Commenced in January 2007
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cultural & industrial heritages Related Abstracts

1 Comparative Research on Culture-Led Regeneration across Cities in China

Authors: Yu Chen, Emma Roberts, Fang Bin Guo, Haibin Du, Yonggang Wang, Xiuli Ge


This paper explores the findings so far from a major externally-funded project which operates internationally in China, Germany and the UK. The research team is working in the context of the redevelopment of post-industrial sites in China and how these might be platforms for creative enterprises and thereby, the economy and welfare to flourish. Results from the project are anticipated to inform urban design policies in China and possibly farther afield. The research has utilised ethnographic studies and participatory design methods to investigate alternative strategies for sustainable urban renewal of China’s post-industrial areas. Additionally, it has undertaken comparative studies of successful examples of European and Chinese urban regeneration cases. The international cross-disciplinary team has been seeking different opportunities for developing relevant creative industries whilst retaining cultural and industrial heritage. This paper will explore the research conducted so far by the team and offer initial findings. Findings point out the development challenges of cities respecting the protection of local culture/heritages, history of the industries and transformation of the local economies. The preliminary results and pilot analysis of the current research have demonstrated that local government policyholders, business investors/developers and creative industry practitioners are the three major stakeholders that will impact city revitalisations. These groups are expected to work together with asynchronous vision in order for redevelopments to be successful. Meanwhile, local geography, history, culture, politics, economy and ethnography have been identified as important factors that impact on project design and development during urban transformations. Data is being processed from the team’s research conducted across the focal Western and Chinese cities. This has provided theoretical guidance and practical support to the development of significant experimental projects. Many were re-examined with a more international perspective, and adjustments have been based on the conclusions of the research. The observations and research are already generating design solutions in terms of ascertaining essential site components, layouts, visual design and practical facilities for regenerated sites. Two significant projects undertaken by this project team have been nominated by the central Chinese government as the most successful exemplars. They have been listed as outstanding national industry heritage projects; in particular, one of them was nominated by ArchDaily as Building of the Year 2019, and so this project outcome has made a substantial contribution to research and innovation. In summary, this paper will outline the funded project, discuss the work conducted so far, and pinpoint the initial discoveries. It will detail the future steps and indicate how these will impact on national and local governments in China, designers, local citizens and building users.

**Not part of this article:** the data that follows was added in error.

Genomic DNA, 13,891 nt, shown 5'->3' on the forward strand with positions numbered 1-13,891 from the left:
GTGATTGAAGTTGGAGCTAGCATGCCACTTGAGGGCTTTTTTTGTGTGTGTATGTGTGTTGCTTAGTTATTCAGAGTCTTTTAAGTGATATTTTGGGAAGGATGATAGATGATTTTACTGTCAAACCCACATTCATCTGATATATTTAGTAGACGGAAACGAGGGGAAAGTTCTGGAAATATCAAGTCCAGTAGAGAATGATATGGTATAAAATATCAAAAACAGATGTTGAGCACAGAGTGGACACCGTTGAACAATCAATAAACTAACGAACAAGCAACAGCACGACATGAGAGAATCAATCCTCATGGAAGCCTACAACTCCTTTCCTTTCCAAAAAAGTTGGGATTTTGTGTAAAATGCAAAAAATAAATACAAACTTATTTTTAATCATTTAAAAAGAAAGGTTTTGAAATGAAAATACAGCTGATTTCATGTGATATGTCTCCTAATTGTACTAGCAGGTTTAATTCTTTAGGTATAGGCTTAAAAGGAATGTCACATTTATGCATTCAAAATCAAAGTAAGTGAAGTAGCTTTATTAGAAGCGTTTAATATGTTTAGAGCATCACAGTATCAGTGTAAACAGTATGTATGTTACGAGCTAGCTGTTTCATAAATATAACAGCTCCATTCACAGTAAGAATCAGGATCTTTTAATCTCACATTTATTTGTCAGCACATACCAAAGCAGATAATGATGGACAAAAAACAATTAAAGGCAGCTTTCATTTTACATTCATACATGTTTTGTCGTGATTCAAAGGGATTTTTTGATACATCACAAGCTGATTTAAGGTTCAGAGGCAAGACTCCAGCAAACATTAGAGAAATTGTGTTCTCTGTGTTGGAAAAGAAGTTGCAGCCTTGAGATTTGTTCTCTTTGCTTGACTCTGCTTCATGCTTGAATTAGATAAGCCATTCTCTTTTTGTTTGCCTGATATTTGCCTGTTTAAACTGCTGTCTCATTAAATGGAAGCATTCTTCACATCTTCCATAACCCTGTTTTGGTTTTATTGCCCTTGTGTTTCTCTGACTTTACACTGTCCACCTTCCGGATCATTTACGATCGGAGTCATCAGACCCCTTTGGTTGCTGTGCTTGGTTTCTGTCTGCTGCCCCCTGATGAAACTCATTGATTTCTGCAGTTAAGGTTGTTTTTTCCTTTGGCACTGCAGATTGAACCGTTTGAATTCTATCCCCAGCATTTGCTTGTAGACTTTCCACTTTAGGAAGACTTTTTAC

Keywords: Sustainable, participatory design, ethnographic research, cultural & industrial heritages, regeneration of post-industrial sites

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